Robots are creating jobless recovery, UCLA says


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The state’s economy may begin to pick up next year, according to a forecast released Tuesday by the UCLA Anderson School of Business. But nationally, there are still millions of people whose skills are no longer needed and will have trouble finding work, according to a segment of the forecast written by Edward Leamer, director of the UCLA Anderson Forecast.

‘Displaced workers are likely to have a difficult time finding jobs elsewhere partly because the jobs will remain scarce and partly because of a mismatch between the skills and abilities offered and the skills and abilities needed,’ he wrote.


The analysis comes as Congress debates provisions that would extend unemployment benefits for millions of Americans, including the long-term unemployed, who have been without work for six months or longer.

One of the reasons for the mismatch, Leamer argues, is that robots have filled positions in manufacturing that in past recessions would have been filled by humans (an issue covered by The Times in October). Jobs that robots can’t do, Leamer says, are being done overseas.

This recession should serve as a wake-up call to American workers, Leamer says:

If you have nothing to offer the job market that cannot be supplied better and cheaper by Robots, Far-away Foreigners, Recent Immigrants or Microprocessors, expect it to be exceedingly difficult to find the job to which you aspire, and plan on doing low-wage service work at the end of a long and painful road of diminished aspirations, no matter what your diploma may suggest.

Uplifting, no? But Leamer goes on with some numbers to prove his point. First, growth in GDP has not been connected to job growth, indicating that companies can expand without hiring. Second, productivity is improving, meaning workers are needed for fewer hours of work. Hours have declined 9% in this recovery, compared with 5.5% in the 2001 recession.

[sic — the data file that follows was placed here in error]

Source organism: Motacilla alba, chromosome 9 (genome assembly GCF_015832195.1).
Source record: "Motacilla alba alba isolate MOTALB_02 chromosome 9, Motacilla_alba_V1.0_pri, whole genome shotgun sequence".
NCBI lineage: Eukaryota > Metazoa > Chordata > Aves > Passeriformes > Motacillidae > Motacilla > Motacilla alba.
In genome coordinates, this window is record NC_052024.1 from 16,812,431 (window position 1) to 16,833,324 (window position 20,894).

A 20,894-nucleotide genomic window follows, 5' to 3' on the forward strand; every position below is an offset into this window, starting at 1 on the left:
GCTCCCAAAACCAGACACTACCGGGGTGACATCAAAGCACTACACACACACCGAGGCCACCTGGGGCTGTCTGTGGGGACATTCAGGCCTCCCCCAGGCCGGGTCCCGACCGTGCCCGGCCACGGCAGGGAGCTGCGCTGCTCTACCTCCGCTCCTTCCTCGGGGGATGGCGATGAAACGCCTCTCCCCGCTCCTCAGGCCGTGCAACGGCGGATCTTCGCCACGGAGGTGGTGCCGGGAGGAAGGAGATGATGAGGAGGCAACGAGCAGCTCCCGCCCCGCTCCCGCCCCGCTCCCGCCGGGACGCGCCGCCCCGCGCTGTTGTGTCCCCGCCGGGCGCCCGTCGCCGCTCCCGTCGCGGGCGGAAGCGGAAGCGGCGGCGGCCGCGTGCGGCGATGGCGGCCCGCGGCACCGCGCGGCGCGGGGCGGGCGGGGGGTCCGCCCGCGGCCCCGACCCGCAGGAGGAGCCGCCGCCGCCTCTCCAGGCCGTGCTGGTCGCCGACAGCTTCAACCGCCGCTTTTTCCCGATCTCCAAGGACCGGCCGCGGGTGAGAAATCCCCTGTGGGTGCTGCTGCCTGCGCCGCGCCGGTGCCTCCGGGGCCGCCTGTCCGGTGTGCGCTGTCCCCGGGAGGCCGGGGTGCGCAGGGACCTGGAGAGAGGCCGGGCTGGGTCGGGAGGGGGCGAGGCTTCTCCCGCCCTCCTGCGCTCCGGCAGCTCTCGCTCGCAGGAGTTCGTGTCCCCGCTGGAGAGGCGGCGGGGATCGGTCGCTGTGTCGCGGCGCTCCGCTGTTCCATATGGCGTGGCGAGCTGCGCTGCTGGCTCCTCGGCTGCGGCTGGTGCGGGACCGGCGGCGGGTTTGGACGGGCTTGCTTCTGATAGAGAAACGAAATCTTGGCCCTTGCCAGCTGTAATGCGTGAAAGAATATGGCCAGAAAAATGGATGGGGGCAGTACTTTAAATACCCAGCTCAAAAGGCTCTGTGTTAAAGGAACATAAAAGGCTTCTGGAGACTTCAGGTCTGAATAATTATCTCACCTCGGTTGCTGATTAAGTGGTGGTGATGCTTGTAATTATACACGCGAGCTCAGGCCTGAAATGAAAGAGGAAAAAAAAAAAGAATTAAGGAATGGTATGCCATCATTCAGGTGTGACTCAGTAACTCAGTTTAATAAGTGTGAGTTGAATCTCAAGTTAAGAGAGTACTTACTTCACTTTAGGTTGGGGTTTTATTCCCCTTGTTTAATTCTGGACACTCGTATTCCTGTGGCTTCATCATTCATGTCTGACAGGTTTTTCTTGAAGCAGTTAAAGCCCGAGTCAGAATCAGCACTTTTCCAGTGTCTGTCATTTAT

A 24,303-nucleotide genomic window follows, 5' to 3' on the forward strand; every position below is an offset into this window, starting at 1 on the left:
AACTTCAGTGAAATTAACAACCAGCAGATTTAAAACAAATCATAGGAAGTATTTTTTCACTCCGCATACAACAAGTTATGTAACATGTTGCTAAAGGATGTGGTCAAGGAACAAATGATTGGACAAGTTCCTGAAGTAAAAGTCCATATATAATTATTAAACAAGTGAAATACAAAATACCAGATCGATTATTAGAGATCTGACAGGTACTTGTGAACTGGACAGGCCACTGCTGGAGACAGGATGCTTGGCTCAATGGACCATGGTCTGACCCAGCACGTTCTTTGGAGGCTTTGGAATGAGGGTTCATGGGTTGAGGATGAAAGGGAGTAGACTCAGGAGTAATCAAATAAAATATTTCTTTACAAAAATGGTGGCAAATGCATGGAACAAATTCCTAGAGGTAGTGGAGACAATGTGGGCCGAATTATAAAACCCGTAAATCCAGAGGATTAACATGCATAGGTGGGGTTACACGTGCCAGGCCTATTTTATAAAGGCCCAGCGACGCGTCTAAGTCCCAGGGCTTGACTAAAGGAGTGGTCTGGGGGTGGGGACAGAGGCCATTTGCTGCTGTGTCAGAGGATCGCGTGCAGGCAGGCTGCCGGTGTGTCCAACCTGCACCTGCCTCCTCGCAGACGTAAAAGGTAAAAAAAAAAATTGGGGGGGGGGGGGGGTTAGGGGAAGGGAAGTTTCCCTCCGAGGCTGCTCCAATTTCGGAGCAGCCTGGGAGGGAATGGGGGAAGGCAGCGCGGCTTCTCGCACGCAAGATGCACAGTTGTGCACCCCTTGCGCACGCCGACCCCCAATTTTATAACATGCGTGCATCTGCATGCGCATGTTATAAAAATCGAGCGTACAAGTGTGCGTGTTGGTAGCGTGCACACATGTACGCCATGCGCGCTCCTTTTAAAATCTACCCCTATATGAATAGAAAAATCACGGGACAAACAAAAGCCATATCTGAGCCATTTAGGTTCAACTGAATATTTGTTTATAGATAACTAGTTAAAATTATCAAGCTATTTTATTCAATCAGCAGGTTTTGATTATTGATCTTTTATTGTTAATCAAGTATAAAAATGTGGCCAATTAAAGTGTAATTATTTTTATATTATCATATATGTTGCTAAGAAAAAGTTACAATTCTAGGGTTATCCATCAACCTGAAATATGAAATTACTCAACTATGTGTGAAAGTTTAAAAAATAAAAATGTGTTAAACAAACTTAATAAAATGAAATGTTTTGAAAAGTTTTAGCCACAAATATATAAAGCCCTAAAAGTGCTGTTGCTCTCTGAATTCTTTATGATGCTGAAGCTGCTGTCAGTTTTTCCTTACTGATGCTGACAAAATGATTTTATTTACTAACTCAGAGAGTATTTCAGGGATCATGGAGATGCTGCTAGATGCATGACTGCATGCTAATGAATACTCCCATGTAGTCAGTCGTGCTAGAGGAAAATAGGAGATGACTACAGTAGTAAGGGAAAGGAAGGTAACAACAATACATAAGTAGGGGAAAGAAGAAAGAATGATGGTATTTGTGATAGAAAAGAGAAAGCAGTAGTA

‘Expect 3% GDP growth by unemployment very persistent,’ he writes.

In the past, there would be industries to absorb some of the workers displaced from manufacturing jobs by robots, Leamer says. But now, with construction in the toilet, manufacturing continuing to shrink, and retail shrinking because of online shopping, there are fewer and fewer jobs available.

Governments, saddled with pension obligations, can’t hire many more education and health care workers. Manufacturing workers with little education can’t likely transition to professional and business services jobs, nor to insurance or real estate.


That means the only industries to absorb the workers, Leamer says, are repair and maintenance, personal and laundry services, religious, grant-making, civic, professional and other organizations, and private households.

Here’s to hoping the robots don’t learn how to do laundry!

-- Alana Semuels